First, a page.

The SAM Coupé was a ZX Spectrum compatible computer with a 6MHz Z80, 256K RAM minimum, enhanced graphics and sound and an improved BASIC amongst other features. My question is about its memory. The RAM in a standard SAM is two 44256 DRAM chips of 256Kx4 bits in a 512x512 row/column arrangement, so using 9-bit row/column addresses. The Z80 only has a 7-bit refresh counter and the SAM's display (in modes 3 and 4) can be completely switched off, giving the Z80 apparently uncontended access. So what refreshes all the memory rows? (Schematic reference: http://velesoft.speccy.cz/samcoupe_schematics-cz.htm )

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    Note video RAM contention is always there when CPU and video controller try to access the memory at the same time. It's especially bad on the Spectrum, because the CPU is even halted when it doesn't even try to access video memory (or any memory at all). That is the main improvement the SAM had over the Spectrum.
    – tofro
    Dec 29, 2017 at 11:24
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    Well, since the memory addressing (CPU Address Bank) is generated and multiplexed in the ASIC, I guess it also contains a 9-bit refresh counter/logic - everything else wouldn't make sense.
    – Raffzahn
    Dec 29, 2017 at 11:43
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    I'm not sure I'd call the Sam's memory contention an improvement over the Spectrum's: while the display is on, all memory is contended. There's no split bus, nowhere you can put your code to run at full processing speed (well, other than in ROM or in one of the 1mb RAM expansions, but nobody had those). That's enough of a detriment to outweigh any other benefit.
    – Tommy
    Dec 29, 2017 at 13:19
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    @Tommy Right - It's an improvement with respect to looking at /MREQ before halting the CPU, but even worse in that there's no uncontended memory at all on the SAM. But that's probably the cost of being able to put screen memory into arbitrary places.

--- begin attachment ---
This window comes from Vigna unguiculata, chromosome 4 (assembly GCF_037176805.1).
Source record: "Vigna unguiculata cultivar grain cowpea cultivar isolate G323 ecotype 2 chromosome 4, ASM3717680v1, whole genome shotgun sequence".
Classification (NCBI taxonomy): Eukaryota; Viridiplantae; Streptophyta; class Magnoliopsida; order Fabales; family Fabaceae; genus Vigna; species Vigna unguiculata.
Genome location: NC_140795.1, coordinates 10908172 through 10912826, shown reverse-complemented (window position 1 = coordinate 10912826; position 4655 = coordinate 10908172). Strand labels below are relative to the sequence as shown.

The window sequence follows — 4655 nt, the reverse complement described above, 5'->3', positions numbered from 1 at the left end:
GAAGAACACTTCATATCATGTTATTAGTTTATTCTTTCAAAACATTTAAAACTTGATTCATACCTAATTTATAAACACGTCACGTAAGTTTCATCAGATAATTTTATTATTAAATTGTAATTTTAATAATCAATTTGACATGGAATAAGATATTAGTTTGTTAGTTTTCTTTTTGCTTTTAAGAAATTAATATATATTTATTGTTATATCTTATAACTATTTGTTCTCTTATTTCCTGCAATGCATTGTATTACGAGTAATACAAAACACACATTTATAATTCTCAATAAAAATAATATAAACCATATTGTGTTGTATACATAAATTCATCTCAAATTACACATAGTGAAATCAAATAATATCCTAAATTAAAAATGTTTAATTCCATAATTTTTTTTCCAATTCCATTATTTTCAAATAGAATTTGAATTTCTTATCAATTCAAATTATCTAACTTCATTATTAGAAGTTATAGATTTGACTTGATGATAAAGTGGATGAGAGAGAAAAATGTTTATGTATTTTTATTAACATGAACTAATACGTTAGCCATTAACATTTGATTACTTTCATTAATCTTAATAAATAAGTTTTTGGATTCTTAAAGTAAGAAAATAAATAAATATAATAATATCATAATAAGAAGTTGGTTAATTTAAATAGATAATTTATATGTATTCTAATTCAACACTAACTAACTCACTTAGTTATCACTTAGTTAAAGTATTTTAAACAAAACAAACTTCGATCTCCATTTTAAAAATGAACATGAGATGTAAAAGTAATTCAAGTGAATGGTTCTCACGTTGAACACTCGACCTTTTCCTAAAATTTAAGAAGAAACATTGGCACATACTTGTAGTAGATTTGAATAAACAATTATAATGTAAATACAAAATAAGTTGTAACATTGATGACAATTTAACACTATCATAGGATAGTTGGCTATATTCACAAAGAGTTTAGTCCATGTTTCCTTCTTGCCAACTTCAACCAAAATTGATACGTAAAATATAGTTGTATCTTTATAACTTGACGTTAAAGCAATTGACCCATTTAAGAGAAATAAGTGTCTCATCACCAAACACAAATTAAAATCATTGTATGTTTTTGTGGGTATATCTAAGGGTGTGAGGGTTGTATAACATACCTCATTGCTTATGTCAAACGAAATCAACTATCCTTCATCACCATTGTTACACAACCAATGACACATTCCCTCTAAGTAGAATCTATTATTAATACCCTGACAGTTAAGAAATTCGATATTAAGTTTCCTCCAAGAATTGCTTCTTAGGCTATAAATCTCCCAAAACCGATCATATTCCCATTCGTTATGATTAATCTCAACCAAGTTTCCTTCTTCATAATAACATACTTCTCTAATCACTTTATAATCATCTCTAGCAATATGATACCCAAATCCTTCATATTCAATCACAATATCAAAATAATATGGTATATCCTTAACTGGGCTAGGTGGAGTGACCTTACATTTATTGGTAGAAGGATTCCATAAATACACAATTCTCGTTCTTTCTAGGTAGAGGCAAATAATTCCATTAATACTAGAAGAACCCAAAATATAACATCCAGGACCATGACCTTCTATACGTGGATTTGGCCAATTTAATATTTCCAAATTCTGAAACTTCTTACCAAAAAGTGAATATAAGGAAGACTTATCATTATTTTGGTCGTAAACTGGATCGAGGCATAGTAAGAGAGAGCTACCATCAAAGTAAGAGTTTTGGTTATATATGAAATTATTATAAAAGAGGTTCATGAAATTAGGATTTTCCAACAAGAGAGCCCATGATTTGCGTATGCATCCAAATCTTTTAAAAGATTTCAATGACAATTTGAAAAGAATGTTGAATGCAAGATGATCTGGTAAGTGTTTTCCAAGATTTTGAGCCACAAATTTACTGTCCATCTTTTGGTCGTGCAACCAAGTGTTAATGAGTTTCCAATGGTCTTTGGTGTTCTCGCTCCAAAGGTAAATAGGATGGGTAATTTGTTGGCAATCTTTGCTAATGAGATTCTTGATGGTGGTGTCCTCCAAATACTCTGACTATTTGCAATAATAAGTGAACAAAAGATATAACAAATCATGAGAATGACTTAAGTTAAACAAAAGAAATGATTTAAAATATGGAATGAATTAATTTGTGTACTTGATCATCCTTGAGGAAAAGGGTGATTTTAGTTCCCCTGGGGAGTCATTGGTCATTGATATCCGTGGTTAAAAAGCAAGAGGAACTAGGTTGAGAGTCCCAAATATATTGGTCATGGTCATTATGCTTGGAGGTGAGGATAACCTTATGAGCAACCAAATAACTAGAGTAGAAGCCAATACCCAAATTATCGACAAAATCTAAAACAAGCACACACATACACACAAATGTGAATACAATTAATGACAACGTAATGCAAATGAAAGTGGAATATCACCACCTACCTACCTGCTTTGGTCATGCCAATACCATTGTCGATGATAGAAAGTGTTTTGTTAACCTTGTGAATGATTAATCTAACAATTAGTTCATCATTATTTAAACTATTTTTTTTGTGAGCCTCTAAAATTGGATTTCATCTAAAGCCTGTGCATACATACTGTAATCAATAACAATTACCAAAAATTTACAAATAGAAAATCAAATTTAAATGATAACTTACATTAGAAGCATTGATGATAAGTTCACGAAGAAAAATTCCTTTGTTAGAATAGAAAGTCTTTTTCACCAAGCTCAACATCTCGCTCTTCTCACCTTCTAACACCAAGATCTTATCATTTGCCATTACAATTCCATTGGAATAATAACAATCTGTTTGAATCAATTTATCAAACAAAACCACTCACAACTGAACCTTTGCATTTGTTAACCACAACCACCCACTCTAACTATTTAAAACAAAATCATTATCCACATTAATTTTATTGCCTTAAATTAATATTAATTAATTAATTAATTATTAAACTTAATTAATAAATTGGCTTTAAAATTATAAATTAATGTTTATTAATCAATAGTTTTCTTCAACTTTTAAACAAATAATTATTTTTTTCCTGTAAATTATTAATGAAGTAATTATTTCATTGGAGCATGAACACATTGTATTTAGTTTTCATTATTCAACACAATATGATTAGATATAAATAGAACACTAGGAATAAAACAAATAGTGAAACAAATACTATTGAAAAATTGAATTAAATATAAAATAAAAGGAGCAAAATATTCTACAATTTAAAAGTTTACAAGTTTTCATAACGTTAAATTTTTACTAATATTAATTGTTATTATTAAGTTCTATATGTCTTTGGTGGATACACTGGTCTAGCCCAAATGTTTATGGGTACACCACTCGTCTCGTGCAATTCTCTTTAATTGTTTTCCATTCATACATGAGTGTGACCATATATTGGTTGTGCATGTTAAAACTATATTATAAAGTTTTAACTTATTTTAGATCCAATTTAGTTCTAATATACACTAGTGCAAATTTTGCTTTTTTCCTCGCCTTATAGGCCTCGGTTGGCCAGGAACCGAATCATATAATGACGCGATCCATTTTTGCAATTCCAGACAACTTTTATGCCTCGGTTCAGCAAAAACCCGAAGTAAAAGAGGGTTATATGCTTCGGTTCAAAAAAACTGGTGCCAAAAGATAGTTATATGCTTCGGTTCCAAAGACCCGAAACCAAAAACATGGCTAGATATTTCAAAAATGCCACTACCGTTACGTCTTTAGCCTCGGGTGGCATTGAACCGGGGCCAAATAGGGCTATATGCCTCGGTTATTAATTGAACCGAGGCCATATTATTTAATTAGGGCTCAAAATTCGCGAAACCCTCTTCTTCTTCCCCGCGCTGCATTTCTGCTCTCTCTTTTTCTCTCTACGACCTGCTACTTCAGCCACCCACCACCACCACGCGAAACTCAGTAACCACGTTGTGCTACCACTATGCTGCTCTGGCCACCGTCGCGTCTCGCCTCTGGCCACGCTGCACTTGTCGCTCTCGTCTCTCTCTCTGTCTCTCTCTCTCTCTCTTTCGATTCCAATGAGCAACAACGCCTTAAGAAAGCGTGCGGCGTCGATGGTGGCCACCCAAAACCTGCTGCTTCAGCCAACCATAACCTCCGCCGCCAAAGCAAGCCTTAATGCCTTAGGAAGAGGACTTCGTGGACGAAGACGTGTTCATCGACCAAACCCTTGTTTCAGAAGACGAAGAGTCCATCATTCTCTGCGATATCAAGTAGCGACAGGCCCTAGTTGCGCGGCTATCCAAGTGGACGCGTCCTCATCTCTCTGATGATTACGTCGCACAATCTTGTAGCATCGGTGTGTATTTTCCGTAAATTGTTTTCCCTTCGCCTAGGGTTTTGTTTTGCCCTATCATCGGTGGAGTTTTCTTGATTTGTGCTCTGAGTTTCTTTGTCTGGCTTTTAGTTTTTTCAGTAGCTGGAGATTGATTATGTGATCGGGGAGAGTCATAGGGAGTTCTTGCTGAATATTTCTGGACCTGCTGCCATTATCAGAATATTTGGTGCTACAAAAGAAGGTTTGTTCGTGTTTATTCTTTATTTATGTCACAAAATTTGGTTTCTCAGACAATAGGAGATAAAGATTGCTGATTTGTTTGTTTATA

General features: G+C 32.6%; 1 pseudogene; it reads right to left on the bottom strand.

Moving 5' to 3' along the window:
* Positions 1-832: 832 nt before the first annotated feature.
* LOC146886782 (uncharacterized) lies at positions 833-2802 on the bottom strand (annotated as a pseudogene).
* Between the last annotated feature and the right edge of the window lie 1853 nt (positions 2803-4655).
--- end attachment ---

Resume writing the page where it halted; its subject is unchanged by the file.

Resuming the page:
– tofro
    Dec 29, 2017 at 13:32
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    Well, in theory, 44256 chips support 'hidden' and 'cas-before-ras' refresh modes. They both generate refresh addresses internally in the chip, so Z80 refresh address is no more required.
    – lvd
    Jan 1, 2018 at 8:45

1 Answer 1


According to the schematic posted, the only possible component that could be performing the refresh is the chip identified as "ASIC". It has 9 pins labelled "MADD0".."MADD8", which are the only connections to the RAM address pins. I know that some work has been done reverse engineering this chip and maybe @mcleod_ideafix will let us know in more detail later, but I'm going to guess that it detects the Z80's refresh cycles and extends the refresh counter with a couple of extra bits. At 6MHz, this would generate a full cycle of refreshes in at most 2ms, so is clearly fast enough for the RAM, which requires all 512 rows refreshing in 8ms.

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